Ali Zwicker

 
Victoria
Canada
 
Why did you decide to pursue a graduate degree?

I completed my undergraduate and Master’s degrees at the University of Virginia in 2017 and 2018 respectively. A few months after moving back to BC and working, I was already yearning to return to school. I spent a few months reflecting on what brings me joy and how to integrate my personal values and passions in life with a life-long career. The answer: occupational therapy. I was drawn to a profession that focuses on the strengths of a client instead of an injury, illness, or disability. I also loved the idea of coming up with collaborative and creative ways to help clients get back to activities that are meaningful in their life. Once I realized a profession existed that combined my values and passions, I never looked back.

Why did you decide to study at UBC?

My interest in pursuing a graduate degree at UBC was founded on both professional and personal grounds. UBC is a top global university and home to the best occupational therapy program in the country. When I was researching programs, it quickly became evident the opportunity to learn from and work with the top tier faculty here was not something I could pass up. Additionally, I knew the campus and program cultures would create a place for students to thrive given the university’s emphasis on student well-being and mental health. This is also my home province, and after going away for school, I was eager to return to the ocean and mountains of beautiful BC and be closer to family.

What is it specifically, that your program offers, that attracted you?

There are three main things that attracted me to the Master of Occupational Therapy program at UBC. First, I liked the idea of small class sizes. We have grown to be a tight-knit class and have the incredible opportunity not only to bounce ideas off each other, but connect with world class faculty on personal and intellectual levels almost daily. Second, the research project opportunity was enticing as I enter a profession guided by evidence-based practice. The research component is giving me a chance to see the other side as well as opening doors for possible research opportunities in the future. Lastly, the high regard for the program and the success of graduates on the national exam indicated to me that we would be well prepared and confident entering the field as new occupational therapists.

What was the best surprise about UBC or life in Vancouver?

The best part about living in Vancouver has to be student tickets to the Canucks! It’s such a great way to relax and have fun with friends, have a break from campus, and cheer on my favourite team.

The high regard for the program and the success of graduates on the national exam indicated to me that we would be well prepared and confident entering the field as new occupational therapists.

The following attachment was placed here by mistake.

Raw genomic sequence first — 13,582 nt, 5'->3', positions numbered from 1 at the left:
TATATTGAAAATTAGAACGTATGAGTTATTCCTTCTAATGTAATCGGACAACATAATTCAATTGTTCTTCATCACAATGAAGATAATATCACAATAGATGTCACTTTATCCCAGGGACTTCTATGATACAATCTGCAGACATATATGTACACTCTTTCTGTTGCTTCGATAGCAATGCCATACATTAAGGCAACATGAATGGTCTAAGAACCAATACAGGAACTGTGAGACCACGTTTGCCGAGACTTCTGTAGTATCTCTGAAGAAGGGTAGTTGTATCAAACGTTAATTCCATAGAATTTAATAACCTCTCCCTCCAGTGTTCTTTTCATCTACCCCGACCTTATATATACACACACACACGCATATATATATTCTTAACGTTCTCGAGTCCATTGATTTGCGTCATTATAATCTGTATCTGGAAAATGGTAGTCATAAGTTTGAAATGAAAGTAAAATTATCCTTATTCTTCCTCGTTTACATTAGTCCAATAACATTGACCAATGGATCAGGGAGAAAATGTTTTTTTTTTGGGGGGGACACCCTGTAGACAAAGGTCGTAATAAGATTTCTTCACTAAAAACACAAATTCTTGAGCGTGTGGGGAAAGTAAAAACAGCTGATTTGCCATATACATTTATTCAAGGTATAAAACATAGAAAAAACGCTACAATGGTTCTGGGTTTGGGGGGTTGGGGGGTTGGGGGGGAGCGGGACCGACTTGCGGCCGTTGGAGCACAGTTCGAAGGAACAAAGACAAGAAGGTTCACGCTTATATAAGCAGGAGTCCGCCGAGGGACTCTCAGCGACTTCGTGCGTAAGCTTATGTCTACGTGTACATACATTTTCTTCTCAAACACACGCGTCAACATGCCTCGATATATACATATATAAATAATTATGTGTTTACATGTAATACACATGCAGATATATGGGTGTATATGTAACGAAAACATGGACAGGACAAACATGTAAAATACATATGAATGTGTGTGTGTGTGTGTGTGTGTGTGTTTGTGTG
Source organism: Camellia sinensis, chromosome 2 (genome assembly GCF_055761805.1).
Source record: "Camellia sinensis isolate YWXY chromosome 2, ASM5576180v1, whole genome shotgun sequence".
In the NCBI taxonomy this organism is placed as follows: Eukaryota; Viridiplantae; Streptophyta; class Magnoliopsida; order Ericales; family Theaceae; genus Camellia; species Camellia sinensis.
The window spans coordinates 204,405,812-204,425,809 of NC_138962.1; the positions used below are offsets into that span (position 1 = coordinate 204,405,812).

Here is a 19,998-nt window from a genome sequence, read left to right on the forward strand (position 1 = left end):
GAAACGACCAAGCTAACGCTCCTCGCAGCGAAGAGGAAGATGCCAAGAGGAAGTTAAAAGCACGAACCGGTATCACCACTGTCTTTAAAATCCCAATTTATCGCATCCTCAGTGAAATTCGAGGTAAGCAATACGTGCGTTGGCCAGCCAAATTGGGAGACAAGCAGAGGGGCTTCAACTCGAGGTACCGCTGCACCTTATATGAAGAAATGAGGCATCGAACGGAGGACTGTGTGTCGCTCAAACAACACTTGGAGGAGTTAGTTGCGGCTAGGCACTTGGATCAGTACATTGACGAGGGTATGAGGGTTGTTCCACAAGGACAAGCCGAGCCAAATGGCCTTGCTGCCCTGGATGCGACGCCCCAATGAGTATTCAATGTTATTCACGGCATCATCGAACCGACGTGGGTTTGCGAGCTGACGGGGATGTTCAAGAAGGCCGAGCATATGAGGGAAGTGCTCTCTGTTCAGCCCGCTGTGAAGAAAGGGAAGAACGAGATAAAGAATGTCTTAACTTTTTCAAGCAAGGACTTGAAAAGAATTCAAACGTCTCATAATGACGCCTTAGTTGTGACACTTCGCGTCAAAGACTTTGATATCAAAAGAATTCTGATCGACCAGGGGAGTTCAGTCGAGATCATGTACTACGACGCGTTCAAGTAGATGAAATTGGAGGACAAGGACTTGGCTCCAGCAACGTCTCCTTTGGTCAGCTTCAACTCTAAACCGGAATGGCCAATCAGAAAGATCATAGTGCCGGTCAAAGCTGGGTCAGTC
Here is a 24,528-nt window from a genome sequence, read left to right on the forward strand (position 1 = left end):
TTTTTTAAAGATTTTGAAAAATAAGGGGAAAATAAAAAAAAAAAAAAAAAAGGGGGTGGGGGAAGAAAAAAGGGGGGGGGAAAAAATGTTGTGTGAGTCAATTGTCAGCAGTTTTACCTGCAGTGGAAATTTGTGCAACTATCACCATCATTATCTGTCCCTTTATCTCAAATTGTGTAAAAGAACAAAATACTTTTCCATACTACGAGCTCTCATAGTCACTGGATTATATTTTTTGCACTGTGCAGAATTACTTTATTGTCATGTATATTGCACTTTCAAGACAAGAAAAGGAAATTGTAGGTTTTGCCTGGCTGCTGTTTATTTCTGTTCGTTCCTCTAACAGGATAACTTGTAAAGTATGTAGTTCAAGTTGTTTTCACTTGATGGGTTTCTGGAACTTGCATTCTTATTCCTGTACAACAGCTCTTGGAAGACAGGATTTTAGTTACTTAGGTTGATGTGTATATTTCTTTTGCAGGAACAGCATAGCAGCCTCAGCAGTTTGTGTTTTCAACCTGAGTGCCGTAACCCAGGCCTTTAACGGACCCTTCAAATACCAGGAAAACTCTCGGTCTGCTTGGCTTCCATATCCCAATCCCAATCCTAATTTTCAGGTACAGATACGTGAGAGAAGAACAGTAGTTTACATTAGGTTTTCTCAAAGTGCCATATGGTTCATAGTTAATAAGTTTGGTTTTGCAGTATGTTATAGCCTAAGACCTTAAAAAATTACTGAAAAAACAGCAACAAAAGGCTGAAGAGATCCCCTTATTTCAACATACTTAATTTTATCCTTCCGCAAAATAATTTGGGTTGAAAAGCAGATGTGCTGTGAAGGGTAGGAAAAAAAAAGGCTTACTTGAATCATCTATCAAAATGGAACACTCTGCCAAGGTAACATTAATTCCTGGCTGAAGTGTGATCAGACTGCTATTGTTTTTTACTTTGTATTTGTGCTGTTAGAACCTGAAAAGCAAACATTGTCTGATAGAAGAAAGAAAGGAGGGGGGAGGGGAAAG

What aspect of your graduate program do you enjoy the most or are looking forward to with the greatest curiosity?

Each day that passes becomes the day I enjoy the most – truly! Our faculty fervently create and deliver course content that is not only relevant for the profession but leading-edge. I am equally grateful for the opportunity to learn from our clinical faculty, who passionately share their knowledge and experiences from the field. Further, the Master of Occupational Therapy program includes five fieldwork placements, and I love applying what I have learned in class with a multitude of client populations and clinical settings. When our fieldwork placement concludes, we are back in the classroom learning from our incredible faculty. Do you see now how every day becomes the best day?!

What aspects of your life or career before now have best prepared you for your UBC graduate program?

I had the incredible opportunity to compete on university and national rowing teams, which have had a tremendous impact on my graduate school preparation. On these teams, the importance of time-management and team work were instilled in me. I think both of these apply to graduate school – the academic demands differ greatly from those in undergraduate degrees, and the amount of group work in my program is a direct reflection of what jobs in the health care profession entail. Ultimately, we all have our own aspects in life that can prepare you for a UBC graduate program. To me, it’s all about reflecting on what has worked well for you in the past, identifying your strengths, and harnessing them throughout your time here to help you succeed.

What do you like to do for fun or relaxation?

Other than watching the Canucks, I love getting exercise, exploring Vancouver’s beautiful landscape, reading for pleasure, and listening to music or podcasts.

What advice do you have for new graduate students?

Enjoy it! It can certainly be easy to get bogged down with assignments and deadlines, but I’ve found that practicing gratitude and reflecting on all the incredible things I’ve learned have helped me to stay in the moment and really enjoy my time here.

 
 
 

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